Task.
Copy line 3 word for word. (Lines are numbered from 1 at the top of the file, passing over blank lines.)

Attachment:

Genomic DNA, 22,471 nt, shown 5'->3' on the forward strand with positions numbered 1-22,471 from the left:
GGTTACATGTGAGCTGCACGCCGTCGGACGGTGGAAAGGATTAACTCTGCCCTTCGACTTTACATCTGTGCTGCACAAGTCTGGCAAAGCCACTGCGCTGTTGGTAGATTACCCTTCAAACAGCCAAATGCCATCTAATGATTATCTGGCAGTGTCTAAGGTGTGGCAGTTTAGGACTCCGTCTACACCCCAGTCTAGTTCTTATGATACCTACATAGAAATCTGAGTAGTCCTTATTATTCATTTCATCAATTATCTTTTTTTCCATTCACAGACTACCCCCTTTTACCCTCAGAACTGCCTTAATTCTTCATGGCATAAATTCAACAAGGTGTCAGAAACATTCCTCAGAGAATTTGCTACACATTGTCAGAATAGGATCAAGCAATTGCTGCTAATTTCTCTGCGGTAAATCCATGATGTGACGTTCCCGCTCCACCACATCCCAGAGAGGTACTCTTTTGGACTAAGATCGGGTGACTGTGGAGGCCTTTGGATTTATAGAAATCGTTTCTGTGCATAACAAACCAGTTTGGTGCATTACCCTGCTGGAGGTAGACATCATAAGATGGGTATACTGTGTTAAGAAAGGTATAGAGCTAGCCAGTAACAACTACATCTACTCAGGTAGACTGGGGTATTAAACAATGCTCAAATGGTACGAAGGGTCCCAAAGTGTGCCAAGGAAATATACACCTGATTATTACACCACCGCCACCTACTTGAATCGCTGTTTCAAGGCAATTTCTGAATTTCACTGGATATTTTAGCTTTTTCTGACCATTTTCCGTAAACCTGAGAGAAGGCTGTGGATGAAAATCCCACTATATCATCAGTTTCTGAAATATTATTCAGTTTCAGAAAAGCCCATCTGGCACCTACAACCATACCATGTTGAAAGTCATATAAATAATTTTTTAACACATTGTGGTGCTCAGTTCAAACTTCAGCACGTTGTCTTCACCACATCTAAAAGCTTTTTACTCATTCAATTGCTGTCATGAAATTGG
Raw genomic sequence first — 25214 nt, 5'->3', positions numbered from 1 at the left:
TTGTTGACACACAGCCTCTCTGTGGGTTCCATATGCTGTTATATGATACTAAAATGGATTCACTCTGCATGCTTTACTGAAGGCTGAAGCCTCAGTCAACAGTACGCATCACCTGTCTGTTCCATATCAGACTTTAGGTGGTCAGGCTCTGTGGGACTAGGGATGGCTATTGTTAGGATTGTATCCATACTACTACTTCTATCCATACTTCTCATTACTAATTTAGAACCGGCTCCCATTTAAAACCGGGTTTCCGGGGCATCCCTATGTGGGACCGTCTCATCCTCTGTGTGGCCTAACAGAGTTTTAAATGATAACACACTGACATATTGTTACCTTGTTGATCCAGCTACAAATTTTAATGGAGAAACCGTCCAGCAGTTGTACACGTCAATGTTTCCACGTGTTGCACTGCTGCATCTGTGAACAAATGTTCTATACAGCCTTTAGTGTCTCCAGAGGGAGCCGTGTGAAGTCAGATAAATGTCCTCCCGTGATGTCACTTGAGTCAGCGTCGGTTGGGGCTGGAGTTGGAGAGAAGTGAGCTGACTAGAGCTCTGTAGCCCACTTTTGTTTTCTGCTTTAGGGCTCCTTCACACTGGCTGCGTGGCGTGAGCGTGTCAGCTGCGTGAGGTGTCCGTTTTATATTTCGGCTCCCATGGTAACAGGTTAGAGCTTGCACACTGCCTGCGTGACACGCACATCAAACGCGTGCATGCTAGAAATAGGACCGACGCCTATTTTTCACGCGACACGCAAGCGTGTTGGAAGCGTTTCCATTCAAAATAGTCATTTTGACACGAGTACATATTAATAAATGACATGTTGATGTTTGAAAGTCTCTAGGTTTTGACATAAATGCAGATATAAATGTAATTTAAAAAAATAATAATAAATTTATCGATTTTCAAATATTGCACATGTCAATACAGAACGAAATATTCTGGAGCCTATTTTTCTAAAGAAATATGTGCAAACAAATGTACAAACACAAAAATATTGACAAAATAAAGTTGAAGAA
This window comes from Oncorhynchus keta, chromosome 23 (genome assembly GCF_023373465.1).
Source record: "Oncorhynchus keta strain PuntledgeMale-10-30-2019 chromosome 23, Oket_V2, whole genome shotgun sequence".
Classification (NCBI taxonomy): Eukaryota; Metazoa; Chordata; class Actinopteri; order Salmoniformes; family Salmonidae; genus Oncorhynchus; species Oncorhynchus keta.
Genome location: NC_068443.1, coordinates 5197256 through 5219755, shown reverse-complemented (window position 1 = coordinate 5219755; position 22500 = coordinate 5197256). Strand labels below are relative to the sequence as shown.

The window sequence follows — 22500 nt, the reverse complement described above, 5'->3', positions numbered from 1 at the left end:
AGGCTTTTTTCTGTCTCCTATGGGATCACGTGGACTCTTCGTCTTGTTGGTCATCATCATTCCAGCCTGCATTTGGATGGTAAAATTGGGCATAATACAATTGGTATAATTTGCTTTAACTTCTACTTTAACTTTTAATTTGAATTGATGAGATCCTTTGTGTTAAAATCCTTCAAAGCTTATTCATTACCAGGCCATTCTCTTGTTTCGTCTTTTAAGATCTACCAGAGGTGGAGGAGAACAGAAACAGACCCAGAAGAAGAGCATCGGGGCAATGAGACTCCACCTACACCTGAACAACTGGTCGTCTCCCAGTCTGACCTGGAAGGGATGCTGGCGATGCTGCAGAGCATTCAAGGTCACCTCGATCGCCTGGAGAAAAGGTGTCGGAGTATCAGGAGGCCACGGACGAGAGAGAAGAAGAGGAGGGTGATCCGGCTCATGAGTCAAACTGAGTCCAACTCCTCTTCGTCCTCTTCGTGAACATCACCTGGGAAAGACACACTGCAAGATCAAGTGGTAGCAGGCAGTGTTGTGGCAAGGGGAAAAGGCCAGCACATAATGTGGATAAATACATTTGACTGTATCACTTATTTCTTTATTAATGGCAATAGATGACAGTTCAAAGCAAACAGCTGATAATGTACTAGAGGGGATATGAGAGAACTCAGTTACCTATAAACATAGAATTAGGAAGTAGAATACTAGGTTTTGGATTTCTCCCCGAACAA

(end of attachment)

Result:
Raw genomic sequence first — 25214 nt, 5'->3', positions numbered from 1 at the left: